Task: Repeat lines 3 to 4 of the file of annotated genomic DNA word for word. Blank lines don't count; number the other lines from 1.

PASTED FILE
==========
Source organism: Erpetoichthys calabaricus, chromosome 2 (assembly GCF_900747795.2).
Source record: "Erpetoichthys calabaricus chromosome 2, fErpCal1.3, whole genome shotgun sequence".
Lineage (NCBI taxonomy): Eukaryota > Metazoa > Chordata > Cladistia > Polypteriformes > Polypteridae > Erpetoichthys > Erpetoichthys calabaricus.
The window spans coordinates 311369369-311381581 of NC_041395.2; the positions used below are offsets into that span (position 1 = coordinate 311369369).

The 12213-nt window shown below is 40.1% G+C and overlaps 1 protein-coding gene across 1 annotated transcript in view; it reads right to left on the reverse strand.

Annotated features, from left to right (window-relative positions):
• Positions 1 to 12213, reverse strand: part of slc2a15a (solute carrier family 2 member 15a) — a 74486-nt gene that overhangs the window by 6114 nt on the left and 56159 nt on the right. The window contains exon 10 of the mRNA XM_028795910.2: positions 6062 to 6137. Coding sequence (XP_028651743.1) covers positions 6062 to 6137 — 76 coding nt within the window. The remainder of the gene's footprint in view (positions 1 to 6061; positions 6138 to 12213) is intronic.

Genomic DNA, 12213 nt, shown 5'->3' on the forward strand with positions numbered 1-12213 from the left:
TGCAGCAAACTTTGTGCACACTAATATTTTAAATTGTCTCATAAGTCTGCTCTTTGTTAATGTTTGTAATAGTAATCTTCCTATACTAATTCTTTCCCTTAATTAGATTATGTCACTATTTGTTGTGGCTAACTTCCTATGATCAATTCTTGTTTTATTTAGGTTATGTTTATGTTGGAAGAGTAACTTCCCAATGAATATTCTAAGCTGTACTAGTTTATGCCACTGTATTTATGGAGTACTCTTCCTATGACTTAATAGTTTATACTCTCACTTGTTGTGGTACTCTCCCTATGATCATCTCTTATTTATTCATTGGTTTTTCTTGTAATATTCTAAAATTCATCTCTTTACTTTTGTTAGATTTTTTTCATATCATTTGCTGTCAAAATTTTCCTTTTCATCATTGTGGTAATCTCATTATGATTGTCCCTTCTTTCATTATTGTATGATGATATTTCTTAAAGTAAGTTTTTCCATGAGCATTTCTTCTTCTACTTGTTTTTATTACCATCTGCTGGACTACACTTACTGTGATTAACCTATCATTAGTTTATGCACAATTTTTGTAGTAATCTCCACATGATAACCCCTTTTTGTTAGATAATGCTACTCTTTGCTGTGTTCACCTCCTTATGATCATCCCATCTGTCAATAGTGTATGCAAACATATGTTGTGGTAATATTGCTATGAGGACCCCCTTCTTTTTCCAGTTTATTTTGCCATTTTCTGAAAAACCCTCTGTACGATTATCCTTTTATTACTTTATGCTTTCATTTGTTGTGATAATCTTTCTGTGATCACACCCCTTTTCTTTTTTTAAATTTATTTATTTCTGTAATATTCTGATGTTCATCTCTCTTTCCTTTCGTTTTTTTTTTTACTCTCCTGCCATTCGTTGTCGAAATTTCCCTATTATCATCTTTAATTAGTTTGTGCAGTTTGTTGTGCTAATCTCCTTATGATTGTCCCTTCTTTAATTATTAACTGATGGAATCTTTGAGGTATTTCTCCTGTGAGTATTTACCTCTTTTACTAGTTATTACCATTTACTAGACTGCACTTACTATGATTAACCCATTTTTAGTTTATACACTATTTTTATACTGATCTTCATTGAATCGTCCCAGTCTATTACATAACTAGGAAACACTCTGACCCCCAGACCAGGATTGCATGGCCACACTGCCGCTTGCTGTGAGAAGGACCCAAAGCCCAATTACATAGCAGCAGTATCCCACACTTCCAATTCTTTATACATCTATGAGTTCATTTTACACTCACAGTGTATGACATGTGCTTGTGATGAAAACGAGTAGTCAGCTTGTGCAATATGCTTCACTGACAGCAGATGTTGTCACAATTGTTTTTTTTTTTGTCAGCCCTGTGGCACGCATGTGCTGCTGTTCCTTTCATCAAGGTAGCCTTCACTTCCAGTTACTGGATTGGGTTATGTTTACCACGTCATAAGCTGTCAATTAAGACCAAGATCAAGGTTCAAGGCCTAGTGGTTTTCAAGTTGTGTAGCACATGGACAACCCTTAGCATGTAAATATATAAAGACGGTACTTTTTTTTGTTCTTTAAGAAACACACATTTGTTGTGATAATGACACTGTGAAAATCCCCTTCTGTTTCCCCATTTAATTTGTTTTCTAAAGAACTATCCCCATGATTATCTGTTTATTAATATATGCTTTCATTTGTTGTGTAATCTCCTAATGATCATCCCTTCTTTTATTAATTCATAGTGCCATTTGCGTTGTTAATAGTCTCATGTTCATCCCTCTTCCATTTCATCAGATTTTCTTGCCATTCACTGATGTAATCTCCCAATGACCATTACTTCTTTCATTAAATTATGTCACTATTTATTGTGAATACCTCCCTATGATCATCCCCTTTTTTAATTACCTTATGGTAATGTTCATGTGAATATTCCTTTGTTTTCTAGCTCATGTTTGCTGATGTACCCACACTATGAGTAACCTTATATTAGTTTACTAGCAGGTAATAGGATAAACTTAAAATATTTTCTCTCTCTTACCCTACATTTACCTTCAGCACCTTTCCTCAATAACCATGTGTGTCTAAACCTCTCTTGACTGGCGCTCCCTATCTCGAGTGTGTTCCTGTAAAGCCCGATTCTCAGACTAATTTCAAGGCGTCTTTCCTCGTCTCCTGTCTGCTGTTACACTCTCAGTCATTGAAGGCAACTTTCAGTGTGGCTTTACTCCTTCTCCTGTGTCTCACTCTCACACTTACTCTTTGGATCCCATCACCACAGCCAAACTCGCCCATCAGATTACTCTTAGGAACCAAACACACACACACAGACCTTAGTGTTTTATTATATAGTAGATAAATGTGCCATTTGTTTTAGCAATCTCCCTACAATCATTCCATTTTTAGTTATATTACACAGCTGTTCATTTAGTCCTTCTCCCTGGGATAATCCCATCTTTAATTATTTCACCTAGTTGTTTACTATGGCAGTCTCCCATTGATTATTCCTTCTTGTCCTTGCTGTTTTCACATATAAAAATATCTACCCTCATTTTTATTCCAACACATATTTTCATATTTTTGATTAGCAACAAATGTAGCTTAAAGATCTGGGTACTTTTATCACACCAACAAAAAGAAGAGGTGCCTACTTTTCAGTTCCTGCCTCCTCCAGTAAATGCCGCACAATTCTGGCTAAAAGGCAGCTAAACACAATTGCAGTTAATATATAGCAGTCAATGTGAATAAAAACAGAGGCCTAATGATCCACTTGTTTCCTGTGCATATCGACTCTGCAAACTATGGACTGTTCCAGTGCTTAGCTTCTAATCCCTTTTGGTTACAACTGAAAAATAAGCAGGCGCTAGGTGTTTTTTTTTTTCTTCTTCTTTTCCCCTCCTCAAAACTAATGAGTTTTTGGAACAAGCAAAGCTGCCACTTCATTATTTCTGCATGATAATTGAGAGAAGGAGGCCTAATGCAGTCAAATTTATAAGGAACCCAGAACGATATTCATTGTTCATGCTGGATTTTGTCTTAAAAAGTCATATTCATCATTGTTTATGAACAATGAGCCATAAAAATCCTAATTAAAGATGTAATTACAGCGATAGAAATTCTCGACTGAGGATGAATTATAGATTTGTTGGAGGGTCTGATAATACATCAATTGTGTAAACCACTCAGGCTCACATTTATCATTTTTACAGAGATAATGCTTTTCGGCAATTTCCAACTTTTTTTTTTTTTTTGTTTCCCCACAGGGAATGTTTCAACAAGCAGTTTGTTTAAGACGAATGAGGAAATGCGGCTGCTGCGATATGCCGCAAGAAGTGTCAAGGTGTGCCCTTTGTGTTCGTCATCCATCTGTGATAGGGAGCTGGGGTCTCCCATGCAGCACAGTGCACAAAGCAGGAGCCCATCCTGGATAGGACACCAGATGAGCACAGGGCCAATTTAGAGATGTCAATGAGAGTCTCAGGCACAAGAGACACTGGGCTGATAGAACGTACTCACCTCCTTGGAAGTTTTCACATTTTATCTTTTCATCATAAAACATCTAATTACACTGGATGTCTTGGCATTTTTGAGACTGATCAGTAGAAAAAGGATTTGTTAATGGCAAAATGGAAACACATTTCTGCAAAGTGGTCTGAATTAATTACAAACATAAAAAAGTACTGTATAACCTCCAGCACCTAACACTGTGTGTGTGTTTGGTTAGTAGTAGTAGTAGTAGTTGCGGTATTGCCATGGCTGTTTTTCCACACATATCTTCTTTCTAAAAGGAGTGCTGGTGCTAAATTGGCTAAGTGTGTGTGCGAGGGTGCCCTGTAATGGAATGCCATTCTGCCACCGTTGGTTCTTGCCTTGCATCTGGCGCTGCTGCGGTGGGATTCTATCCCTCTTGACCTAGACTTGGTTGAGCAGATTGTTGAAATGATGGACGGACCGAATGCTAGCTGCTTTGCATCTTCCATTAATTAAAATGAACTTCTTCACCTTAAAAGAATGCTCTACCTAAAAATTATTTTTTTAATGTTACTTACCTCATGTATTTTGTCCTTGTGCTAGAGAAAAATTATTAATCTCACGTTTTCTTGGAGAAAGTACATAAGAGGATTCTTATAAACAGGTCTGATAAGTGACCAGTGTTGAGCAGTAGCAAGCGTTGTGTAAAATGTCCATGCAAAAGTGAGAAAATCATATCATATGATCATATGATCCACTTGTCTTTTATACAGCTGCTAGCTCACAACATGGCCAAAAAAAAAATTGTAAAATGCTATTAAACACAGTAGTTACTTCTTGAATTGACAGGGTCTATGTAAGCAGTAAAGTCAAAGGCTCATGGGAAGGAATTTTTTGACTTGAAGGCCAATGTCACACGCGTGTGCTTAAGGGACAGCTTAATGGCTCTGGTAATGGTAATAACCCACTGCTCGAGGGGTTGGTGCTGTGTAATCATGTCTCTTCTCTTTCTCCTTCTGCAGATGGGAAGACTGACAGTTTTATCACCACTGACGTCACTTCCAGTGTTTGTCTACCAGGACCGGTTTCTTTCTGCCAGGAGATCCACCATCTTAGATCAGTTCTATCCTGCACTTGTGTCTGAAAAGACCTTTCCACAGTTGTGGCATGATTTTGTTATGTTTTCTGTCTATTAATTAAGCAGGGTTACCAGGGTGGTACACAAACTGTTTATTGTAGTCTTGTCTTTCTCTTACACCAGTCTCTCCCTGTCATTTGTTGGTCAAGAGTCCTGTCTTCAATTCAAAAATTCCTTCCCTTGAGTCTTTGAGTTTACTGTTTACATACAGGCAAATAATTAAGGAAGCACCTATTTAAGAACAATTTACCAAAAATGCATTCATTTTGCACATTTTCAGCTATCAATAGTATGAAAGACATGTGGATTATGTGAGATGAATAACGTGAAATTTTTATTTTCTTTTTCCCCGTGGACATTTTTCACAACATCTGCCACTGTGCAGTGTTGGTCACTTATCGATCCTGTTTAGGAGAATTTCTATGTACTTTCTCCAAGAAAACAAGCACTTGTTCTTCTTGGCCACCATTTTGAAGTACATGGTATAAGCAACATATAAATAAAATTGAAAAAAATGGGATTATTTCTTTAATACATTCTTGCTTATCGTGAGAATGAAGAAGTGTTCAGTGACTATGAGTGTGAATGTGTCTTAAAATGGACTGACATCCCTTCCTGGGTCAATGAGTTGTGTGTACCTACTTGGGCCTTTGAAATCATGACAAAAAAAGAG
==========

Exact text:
Lineage (NCBI taxonomy): Eukaryota > Metazoa > Chordata > Cladistia > Polypteriformes > Polypteridae > Erpetoichthys > Erpetoichthys calabaricus.
The window spans coordinates 311369369-311381581 of NC_041395.2; the positions used below are offsets into that span (position 1 = coordinate 311369369).